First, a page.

During Lent this year, my brother Thom suggested that we reflect on where we see the presence of God in the world. He was more successful in sticking to that theme than I was. But I still think about that - where I see, discover or sense the presence of the Spirit in my life. I've come to learn that for me, this needs to be an intentional act; I have to actively seek out the Divine in my life. I think that is because my life and our society are so full of busy-ness and spectacle, my ability to see the quiet, steady presence of God is diminished. To find God in my life, I need to search for it, reach out for it, dig for it.
Maybe it has always been hard for humans to find the Spirit, even back in early times. Jesus taught his followers that it was simple, but those closest to him found it a hard path to follow. And, so do I...every day, my actions and thoughts make it a difficult journey.
Recently, I've been dealing with a demanding situation calling on me to be intentional about seeking the presence of the Spirit. This situation is full of emotion - a mix of positive energy coming out of change, accompanied by negative shadows in the background...a potent mixture of one part disdain, one part spite, one part anger and a dash of hatred thrown in for seasoning. I'm aware of this negative side to things and I feel it colouring how I deal with the situation. This negative side is mostly focused at a particular person (that is so human!) and what makes it even easier to focus on this is my sense that somehow I've been betrayed. That sense is so strong, it threatens to take over my judgment, to throw me off balance and plunge me into a whirlpool of vindictiveness and rash behaviour.
Enter my brother Thom; Thom the Good, Thom the Balanced, Thom - my lens for seeing the presence of the Spirit in life. Thom sent me a reflection that was about loving the unlovable. It was a short reminder of how Jesus asked his followers to act; that word "act" is important, that's what Jesus expected - he wanted us to walk the talk. He taught that I need to love others as I love myself, to treat them as I would be treated. Even if they are unlovable or do unlovable things, I am called by the Spirit to be loving. Whew! Simple words that are hard to follow.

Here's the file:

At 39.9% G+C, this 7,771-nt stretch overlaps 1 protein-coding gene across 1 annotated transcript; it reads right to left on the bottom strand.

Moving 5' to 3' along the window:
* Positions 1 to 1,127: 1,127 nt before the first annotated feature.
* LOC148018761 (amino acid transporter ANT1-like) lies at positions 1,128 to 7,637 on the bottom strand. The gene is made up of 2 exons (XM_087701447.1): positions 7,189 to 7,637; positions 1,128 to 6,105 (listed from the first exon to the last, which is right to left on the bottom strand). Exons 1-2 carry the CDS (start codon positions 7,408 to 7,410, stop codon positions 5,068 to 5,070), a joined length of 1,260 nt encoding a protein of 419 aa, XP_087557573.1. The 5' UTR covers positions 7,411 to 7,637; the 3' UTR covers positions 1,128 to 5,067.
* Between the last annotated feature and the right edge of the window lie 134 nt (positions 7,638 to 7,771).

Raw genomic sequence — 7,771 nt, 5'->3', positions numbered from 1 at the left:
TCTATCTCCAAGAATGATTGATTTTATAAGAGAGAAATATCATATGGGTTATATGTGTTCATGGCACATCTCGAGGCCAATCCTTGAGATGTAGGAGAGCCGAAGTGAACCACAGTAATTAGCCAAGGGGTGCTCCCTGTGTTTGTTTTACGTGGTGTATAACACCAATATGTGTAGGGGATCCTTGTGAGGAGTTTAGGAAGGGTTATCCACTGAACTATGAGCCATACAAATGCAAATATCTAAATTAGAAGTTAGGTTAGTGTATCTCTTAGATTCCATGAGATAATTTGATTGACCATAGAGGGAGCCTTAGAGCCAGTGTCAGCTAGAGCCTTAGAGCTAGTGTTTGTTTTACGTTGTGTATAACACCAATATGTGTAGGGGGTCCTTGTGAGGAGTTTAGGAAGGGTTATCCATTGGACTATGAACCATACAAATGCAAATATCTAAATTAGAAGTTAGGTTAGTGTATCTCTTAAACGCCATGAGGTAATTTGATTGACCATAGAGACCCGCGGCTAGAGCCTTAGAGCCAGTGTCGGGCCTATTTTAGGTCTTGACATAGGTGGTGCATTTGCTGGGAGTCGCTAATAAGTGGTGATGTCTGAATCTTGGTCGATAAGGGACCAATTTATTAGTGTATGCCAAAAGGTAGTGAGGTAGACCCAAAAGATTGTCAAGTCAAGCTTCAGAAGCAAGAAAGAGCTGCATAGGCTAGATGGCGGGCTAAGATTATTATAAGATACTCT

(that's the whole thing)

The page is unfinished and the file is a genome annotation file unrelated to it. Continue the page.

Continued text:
But, when I think about it, the sense of it becomes evident. To love another as I love myself is one of those double-edged actions...an action that is reciprocal. If my action is negative for the other, I will experience the negative too. If it's loving for the other, I too will experience the loving. If I cannot love the other, how can I love myself?
In terms of this demanding situation I'm dealing with, I think I was coming back to ground on my own; but, Thom's reflection served to remind me of how I need to act. Tough decisions are easier when they are not influenced by negative factors like spitefulness, anger and hatred. Those feelings are as damaging to me as they are to the other. So, I need to set them aside and get on with loving the unlovable. Something Divine can happen then: solutions that were invisible suddenly become obvious. Not easy, but do-able, God being my helper.